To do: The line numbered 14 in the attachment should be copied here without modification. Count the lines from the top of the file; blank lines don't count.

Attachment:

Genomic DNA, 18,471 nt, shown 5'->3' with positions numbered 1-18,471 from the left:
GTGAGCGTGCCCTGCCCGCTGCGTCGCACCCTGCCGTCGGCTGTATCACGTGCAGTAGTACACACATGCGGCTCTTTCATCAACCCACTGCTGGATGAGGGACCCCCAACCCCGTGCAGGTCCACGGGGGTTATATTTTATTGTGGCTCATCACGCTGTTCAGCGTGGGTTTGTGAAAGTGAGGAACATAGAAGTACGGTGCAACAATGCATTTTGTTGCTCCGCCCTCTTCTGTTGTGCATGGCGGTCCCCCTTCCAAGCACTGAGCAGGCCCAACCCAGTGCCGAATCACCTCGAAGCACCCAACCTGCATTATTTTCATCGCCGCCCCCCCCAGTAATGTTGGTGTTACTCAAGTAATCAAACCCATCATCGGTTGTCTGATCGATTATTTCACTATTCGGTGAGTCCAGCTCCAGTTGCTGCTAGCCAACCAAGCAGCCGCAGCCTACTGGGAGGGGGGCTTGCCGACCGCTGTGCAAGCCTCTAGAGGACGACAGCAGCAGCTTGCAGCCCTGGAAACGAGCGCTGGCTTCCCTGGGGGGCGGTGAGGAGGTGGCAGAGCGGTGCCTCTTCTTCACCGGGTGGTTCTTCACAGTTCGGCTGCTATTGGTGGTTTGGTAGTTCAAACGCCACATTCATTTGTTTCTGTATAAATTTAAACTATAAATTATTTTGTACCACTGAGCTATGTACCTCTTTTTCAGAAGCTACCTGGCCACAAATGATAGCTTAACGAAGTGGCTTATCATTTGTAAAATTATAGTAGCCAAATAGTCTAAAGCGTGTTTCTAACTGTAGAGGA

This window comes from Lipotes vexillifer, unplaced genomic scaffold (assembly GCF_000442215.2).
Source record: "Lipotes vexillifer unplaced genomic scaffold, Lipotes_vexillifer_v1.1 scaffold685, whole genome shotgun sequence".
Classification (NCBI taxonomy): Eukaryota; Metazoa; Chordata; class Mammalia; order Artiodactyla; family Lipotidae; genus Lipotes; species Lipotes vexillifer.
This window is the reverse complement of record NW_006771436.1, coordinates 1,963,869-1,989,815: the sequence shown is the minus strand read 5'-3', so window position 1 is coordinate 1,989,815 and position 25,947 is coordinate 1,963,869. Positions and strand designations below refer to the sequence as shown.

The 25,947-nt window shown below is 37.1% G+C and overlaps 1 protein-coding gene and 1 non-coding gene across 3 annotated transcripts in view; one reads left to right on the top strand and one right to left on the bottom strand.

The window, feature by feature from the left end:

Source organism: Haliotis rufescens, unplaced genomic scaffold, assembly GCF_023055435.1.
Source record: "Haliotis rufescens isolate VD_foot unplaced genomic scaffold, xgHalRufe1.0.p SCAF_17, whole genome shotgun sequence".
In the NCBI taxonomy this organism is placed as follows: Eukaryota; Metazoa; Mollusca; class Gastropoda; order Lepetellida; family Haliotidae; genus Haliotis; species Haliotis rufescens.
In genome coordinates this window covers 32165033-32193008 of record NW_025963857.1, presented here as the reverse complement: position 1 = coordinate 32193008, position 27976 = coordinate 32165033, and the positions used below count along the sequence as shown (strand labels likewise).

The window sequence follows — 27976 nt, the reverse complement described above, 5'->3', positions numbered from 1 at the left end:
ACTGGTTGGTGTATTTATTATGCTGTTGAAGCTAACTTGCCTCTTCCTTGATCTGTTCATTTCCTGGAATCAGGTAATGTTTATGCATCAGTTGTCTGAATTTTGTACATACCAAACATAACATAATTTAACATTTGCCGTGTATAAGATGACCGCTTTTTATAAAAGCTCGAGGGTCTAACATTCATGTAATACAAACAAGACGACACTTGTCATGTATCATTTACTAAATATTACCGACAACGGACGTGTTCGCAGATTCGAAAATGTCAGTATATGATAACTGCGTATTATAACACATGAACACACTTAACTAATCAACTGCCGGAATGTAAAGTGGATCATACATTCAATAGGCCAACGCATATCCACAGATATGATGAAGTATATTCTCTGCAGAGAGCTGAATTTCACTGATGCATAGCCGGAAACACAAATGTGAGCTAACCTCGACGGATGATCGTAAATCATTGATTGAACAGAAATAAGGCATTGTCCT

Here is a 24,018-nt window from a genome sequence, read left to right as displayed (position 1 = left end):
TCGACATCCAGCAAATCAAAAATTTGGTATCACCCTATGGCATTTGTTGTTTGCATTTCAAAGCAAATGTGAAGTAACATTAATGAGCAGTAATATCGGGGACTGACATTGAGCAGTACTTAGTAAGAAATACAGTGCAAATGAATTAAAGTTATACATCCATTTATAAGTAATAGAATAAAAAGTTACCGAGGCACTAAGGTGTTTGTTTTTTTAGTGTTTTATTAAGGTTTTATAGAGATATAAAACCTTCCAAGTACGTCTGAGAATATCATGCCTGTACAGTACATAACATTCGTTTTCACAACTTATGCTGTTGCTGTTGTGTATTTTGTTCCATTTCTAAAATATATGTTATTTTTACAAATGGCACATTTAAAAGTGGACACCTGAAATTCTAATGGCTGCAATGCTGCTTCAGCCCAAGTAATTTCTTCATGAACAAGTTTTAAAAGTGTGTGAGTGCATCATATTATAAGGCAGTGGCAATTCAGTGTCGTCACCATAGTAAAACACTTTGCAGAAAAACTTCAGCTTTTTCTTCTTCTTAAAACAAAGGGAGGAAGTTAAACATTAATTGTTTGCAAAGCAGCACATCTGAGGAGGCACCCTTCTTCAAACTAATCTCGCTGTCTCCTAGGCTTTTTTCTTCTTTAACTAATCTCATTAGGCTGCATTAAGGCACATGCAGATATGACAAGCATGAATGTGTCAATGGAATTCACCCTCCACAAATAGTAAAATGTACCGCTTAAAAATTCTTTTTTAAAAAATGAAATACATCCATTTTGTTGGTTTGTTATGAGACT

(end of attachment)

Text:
ACTGGTTGGTGTATTTATTATGCTGTTGAAGCTAACTTGCCTCTTCCTTGATCTGTTCATTTCCTGGAATCAGGTAATGTTTATGCATCAGTTGTCTGAATTTTGTACATACCAAACATAACATAATTTAACATTTGCCGTGTATAAGATGACCGCTTTTTATAAAAGCTCGAGGGTCTAACATTCATGTAATACAAACAAGACGACACTTGTCATGTATCATTTACTAAATATTACCGACAACGGACGTGTTCGCAGATTCGAAAATGTCAGTATATGATAACTGCGTATTATAACACATGAACACACTTAACTAATCAACTGCCGGAATGTAAAGTGGATCATACATTCAATAGGCCAACGCATATCCACAGATATGATGAAGTATATTCTCTGCAGAGAGCTGAATTTCACTGATGCATAGCCGGAAACACAAATGTGAGCTAACCTCGACGGATGATCGTAAATCATTGATTGAACAGAAATAAGGCATTGTCCT